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Digitally remastered edition of this 1976 album from the French composer, performer and music producer. Jean Michel, the son of acclaimed film composer Maurice Jarre, is a pioneer in the Electronic, Ambient and New Age genres. Apart from his recorded output, Jean Michel Jarre is also fondly known as an organizer of outdoor spectacles of his music featuring lights, laser displays, and fireworks. Jean Michel has gone on to sell well over 80 million albums in the course of 40 years.
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Top Customer Reviews
Then, as a last chance, I bought in 2003 the new CD issue, Digitally Re-mastered 96 Khz - 24 bit technology issued by 2000 year... Just to hear this disk, I bought a totally new digital audio system... And then my ears heard the sound I expected to hear since I had 14 years old. This disk is one of my very favorites, together with Magnetic Fields, Equinoxe and Zoolook (in that order), although the rest of the Jarre work is exceptional too.
I am a music lover, specifically Rock oriented. But only Jean Michel Jarre and Tomita had moved my attention to electronic sound, and they're my favorites in this arena. Oxigene puts a milestone in my life, and I think that would be done with yours if you listen to it carefully, lights off, eyes closed, well tempered sound and putting your mind in white. The sound will draw enough images in your mind to blow you away. Definitely, one of my best choices in music.
Jarre did this by making the songs of "Oxygene" play out like a classical composition. Each movement had distinct and original melodies and each sounded like it could hold its own as a song unto itself. The themes also sounded like they could be as organic and enveloping as the album title suggested; this was earthy music long before the term "new age" got slapped on everything that was vaguely atmospheric and meditative.
NB; Also a reason I still listen to this with a touch of nostalgia; my high school put on a production of "Hamlet" that used "Part II" as the processional music for the entrance of King Claudius.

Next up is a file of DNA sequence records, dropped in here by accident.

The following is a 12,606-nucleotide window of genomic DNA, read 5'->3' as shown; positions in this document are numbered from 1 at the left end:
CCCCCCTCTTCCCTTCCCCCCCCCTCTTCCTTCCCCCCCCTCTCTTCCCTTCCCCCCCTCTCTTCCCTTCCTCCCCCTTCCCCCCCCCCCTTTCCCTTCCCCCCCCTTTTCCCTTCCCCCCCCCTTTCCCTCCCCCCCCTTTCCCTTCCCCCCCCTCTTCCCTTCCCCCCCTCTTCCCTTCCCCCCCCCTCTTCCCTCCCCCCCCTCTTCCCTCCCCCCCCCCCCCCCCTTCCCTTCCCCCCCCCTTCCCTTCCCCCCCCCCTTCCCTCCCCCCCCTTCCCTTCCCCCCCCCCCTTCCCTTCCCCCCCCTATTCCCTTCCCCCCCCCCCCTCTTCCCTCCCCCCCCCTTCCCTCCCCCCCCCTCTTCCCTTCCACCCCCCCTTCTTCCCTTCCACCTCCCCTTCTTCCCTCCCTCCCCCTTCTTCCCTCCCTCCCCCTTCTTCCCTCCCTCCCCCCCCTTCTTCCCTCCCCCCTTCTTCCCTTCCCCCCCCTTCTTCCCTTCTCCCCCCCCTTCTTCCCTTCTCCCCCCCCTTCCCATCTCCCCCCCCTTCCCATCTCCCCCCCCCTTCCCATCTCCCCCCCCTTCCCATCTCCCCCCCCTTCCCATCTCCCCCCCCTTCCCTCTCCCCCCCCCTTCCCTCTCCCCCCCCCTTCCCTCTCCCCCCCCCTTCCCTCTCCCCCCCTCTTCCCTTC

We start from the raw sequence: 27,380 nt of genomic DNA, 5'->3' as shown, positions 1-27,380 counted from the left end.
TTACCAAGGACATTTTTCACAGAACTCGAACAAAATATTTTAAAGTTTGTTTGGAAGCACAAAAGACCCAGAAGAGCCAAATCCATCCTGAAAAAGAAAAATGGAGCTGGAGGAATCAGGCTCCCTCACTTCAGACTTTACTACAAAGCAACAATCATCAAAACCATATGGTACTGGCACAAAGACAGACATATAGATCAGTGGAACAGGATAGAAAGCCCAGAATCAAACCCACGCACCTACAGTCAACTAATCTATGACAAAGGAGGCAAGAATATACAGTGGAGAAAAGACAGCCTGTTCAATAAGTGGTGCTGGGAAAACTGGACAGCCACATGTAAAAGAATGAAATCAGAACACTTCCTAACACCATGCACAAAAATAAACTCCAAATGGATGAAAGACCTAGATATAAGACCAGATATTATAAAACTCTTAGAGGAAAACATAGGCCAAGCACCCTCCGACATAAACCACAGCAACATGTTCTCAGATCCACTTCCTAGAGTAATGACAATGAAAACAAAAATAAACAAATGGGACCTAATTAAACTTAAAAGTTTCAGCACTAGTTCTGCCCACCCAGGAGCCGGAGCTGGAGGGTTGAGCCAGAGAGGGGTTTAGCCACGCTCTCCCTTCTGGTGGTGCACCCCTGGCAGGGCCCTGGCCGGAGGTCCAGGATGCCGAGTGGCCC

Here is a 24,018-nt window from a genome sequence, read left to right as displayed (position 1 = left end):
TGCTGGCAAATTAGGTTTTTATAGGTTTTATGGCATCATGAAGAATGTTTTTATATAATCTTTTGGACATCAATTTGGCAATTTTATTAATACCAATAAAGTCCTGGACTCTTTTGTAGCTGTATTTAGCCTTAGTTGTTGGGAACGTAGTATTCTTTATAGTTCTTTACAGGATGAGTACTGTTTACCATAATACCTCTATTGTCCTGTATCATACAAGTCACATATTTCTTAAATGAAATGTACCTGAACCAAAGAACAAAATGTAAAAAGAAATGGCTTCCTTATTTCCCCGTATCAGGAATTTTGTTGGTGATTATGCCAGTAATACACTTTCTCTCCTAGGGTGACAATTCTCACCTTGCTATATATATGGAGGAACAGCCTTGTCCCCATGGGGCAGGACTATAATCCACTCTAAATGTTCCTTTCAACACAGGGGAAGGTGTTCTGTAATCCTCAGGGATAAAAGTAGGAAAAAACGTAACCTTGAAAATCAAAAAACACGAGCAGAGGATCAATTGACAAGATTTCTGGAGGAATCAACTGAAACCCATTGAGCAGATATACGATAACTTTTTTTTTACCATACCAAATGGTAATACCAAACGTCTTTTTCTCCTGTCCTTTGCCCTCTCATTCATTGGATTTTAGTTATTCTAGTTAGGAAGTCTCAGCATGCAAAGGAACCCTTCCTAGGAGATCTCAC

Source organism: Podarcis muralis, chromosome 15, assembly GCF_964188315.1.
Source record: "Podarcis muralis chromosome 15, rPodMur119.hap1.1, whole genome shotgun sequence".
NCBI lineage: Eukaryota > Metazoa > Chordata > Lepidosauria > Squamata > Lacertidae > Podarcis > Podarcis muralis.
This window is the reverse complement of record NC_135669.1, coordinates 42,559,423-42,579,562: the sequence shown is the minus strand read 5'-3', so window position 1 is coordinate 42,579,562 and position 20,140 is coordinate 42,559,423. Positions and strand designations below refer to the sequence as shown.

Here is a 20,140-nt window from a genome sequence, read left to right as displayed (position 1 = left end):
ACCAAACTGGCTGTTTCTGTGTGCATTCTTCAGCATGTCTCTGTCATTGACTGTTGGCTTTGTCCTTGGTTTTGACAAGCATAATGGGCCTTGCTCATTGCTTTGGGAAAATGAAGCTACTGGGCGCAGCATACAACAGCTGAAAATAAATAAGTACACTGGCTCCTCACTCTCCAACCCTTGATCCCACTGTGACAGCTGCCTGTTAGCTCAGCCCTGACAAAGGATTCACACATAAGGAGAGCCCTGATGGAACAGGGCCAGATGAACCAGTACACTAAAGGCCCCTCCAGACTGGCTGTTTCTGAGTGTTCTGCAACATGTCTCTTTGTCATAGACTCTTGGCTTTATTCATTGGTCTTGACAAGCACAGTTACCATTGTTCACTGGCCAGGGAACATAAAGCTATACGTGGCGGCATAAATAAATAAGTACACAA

Stylistically, this music is closest to the "Berlin School" approach to electronic music (e.g. Tangerine Dream, Klaus Schulze) especially the mid-1970s work of Tangerine Dream, although an admixture of the styles of electronic composers that are closer to progressive rock (e.g. Synergy, Kitaro, Tomita, and Vangelis) is present too. I should note however that the music on Oxygene is not as intense as the music written by any of those other composers and as such is a lot more "listener friendly" and inviting.
The six part Oxygene suite includes sections (or movements if you will) that range in length from 3'24" to 10'26". The movements are mostly brooding and synth heavy, with the occasional "computerized" rhythm provided by what is referred to in the liner notes as a "Rhythmin' computer". Other instruments used by Jean Michel on Oxygene include the ARP synthesizer (possibly an ARP string ensemble), AKS synthesizer, VCS3, RMI Harmonic synthesizer, Farfisa organ, the Eminent, and the mellotron. Together, these instruments are used to create ever-changing and spacey soundscapes that fizzle, bubble, pulse, and brood. He has a good sense of melody and there is certainly no shortage of them on this album. When the melodies are coupled with the wide range in dynamics and timbres, it makes for a very interesting listening experience. On top of it all is his trademark phasing, which makes everything sound just that much more...cosmic.
All in all, this is a classic of electronic music and is very highly recommended along with Equinoxe.